Interstate 5 (and Interstate 205) provide access from the greater Portland area. Interstate 82 / US 395 provides access from eastern Oregon to the tri-cities area of Eastern Washington. For a more scenic entry, try taking US Route 101 along the Washington and Oregon coast, but be aware for the numerous speed traps in the small cities.
Interstate 90 is the main route in via Coeur D'Alene, but US 2 provides access to the northern parts of Idaho and Washington.
Greyhound  has a number of bus stations throughout the state in metropolitan areas as well as the smaller micropolitan areas by way of the main interstate highways (5, 82 & 90). Passengers transfer buses in Missoula, MT; Portland, Seattle, Salt Lake City or Sacramento to get to where they're going.
To explore most of Washington (outside of main cities), you will generally need a car because there is very little public transportation, especially to more remote locations.
Washington's road network is well-maintained and cars are the quickest way to travel around the state. The main freeways are I-5, running along the west side of Washington through many of Western Washington's population centers. I-90, running east of Seattle to Ellensburg and Spokane, and I-82, which starts at I-90 near Ellensburg and heads southeast through Yakima and Kennewick. Other US highways and WA state routes access all parts of the state. Rental-car agencies can be found in the larger cities.
All of the state's major east-west highways cross over the Cascade Mountains, which are subject to closure, delays, and studded tire or chain requirements in wintertime. In severe weather, it may be better to use I-84 just across the border in Oregon. This route goes through the relatively low elevation of the Columbia River Basin. On rare occasion, I-84 may also have weather-related problems where it passes north of Mount Hood. A 20-mile detour on Washington State Hwy 14 is available between I-84 Exit #44 Bridge of the Gods, and Exit #64 Hood River Bridge. Both have a small toll.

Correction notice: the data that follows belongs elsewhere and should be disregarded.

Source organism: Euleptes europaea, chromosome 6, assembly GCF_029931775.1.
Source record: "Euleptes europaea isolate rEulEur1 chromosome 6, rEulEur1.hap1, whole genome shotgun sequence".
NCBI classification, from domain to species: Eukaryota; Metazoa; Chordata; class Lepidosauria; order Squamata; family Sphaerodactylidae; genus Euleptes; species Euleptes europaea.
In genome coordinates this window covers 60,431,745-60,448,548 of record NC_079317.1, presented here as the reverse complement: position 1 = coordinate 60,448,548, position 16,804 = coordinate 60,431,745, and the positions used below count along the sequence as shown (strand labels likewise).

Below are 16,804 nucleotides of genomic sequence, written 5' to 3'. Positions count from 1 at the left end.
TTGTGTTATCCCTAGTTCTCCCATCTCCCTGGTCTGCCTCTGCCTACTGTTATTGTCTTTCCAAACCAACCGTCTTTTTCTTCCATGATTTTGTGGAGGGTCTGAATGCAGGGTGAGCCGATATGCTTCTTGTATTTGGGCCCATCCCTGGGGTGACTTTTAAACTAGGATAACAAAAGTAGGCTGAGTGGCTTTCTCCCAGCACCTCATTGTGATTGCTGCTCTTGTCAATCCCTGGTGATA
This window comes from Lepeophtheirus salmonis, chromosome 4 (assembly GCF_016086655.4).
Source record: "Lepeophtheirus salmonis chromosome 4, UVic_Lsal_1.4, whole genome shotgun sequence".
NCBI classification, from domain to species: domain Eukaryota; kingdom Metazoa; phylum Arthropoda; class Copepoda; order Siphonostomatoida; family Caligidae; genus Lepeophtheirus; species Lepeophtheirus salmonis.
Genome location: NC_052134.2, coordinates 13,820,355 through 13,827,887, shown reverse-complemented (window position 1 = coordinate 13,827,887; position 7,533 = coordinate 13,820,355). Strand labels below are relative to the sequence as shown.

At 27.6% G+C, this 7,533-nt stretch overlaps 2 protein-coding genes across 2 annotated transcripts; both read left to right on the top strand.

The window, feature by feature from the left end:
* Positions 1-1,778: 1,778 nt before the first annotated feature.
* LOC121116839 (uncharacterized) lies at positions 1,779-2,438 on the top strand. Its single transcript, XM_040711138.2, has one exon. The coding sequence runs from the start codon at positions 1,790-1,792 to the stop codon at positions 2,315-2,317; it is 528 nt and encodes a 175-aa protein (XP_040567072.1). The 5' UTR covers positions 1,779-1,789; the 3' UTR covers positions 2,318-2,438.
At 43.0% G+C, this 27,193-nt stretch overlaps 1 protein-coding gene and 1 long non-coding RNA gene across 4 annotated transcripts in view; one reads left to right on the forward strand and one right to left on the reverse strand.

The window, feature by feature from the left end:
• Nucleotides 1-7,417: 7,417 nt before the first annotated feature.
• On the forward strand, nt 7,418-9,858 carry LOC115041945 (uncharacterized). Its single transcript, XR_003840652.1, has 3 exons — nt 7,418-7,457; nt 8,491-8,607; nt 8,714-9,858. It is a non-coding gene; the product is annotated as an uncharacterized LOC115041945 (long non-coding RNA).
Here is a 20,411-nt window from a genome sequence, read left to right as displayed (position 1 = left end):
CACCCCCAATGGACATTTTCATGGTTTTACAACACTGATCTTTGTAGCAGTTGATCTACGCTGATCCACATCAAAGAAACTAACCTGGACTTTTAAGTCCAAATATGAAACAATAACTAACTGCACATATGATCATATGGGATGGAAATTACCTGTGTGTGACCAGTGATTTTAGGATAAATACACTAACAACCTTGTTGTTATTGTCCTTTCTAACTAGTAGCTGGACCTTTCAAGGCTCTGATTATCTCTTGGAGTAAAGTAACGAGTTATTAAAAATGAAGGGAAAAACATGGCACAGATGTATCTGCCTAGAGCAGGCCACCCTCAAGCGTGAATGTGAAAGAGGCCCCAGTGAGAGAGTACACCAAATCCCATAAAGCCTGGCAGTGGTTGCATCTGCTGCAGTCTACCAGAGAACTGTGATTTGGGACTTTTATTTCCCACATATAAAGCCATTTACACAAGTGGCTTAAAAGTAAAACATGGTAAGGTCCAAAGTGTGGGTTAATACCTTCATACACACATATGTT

In urban areas (especially in Seattle) getting around by bus is fine but for most places, especially in small towns and in rural areas having driving is a must as (local) bus services are limited.
Washington State Ferries  is the largest in the country. It has routes across Puget Sound and to Bainbridge, Vashon, Whidbey and the San Juan Islands. Inland, the state also offers some free ferries across the Columbia River. There are also some county-run ferries to smaller destinations such as to Anderson Island and Guemes Island.
Many ferry destinations are not islands without a bridge, but peninsulas where going by land would involve a very long detour. The most extreme example of this is the Port Townsend -- Keystone route on State Hwy 20. Only five and a half miles via the ferry, becomes a whopping 217 miles (354 km) traveling by car!
Getting around by train on Amtrak  is likely to be quite a hassle, especially with infrequent departures, slow travel times, inconvienent schedules and limited routes. For those who still wish to take trains to get around Washington, these are the main routes.
Washington state is a great place for seafood, with salmon in particular being a specialty.
High quality Arabica coffee beans roasted with greater emphasis on taste and freshness, brewed with dripped water or "espresso" steam) arguably has its birthplace here. Starbucks and Tully's are apparent brands that most associate specialty coffee with Seattle. However, many small local companies are the ones that have paved the way (and continue to do so) in pioneering the specialty coffee industry. When you visit Seattle, be sure to check out these renowned coffee roasters (in no particular order):
Wine and Microbrew Beers
Washington is also the home to well-crafted local wines  and "microbrewery" beers.
Do not litter along the freeways or highways. The fines for littering can range from several hundred to several thousand dollars depending on the scenario. It is an offense that the state takes VERY seriously. If you are caught in the act you will know what the state means by the "Litter and It Will Hurt" signs which frequently decorate its roadways.